The first poll is mostly closed Indiana And Kentucky (Both states have wide time zones). In Indiana, Vigo County on the Illinois border has voted with the winner of the presidential election every time since 1956. But don’t wait for Vigo: Indiana is known as the fast car but the slow vote count.

Kentucky Republican Senate Majority Leader Mitch McConnell is expected to be given a chance to run in his re-election. But if McConnell wins re-election, will he return as the majority leader – or will Democrats win control of the Senate overnight? This is the biggest award of this election after the White House.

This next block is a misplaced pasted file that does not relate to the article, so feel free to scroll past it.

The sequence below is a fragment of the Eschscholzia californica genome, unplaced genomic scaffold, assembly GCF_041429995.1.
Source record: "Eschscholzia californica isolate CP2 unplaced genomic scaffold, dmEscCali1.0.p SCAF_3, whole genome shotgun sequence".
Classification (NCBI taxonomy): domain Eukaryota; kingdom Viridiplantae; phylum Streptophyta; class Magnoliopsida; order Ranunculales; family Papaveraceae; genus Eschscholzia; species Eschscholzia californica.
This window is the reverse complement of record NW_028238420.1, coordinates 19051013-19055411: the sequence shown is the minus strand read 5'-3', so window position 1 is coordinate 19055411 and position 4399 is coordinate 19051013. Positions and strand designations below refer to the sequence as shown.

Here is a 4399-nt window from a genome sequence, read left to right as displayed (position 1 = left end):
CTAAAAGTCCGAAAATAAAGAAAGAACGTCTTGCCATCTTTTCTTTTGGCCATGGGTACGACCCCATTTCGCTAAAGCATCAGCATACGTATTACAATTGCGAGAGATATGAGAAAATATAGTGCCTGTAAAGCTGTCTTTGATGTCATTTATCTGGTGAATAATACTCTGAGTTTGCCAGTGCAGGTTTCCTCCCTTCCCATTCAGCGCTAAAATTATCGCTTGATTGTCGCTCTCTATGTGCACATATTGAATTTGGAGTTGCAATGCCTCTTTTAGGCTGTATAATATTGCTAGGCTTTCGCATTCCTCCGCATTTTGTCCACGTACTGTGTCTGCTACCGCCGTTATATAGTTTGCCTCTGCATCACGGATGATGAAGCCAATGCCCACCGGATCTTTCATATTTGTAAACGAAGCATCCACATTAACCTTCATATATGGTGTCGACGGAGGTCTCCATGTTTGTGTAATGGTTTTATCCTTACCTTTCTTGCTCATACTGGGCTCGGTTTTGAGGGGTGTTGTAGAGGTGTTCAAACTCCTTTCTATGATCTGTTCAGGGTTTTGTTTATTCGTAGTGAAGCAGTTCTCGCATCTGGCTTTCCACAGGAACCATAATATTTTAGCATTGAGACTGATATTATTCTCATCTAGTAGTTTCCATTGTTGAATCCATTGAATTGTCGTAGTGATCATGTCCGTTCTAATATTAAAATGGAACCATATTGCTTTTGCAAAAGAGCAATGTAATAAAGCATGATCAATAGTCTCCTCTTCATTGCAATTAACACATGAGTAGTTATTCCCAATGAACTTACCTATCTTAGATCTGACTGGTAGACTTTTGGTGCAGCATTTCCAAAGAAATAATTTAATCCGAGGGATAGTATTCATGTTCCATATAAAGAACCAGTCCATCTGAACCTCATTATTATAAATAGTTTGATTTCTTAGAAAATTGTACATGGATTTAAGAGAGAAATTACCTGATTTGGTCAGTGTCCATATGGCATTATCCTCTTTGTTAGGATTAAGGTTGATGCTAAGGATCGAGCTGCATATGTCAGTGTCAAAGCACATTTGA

7pm ET (4pm PT, Midnight GMT, 11am ADT)

7 p.m.  Sen. Lindsay Graham

7 p.m. Graham Composites by Sen. Lindsay: Getty

Just like that, things become interesting. At 7pm most of the polls get to see the important position of the title Florida, Which counts the votes quickly – when it does not give except as soon as the results begin to come, look for the swing of the election (Here is a list of Twitter) Whether Trump matches his 2016 margin in this county to start raising their eyebrows significantly. Election night can really start to feel one way or another, so expect emotion.

And there will be a lot to see. How Republican senator and Trump ally Lindsay Graham is doing South Carolina? Tax out early returns Virginia Looking good for Trump? What is the African American turnout in Atlanta – and is there any indication of what’s going on with those lunatics? Georgia Senate race?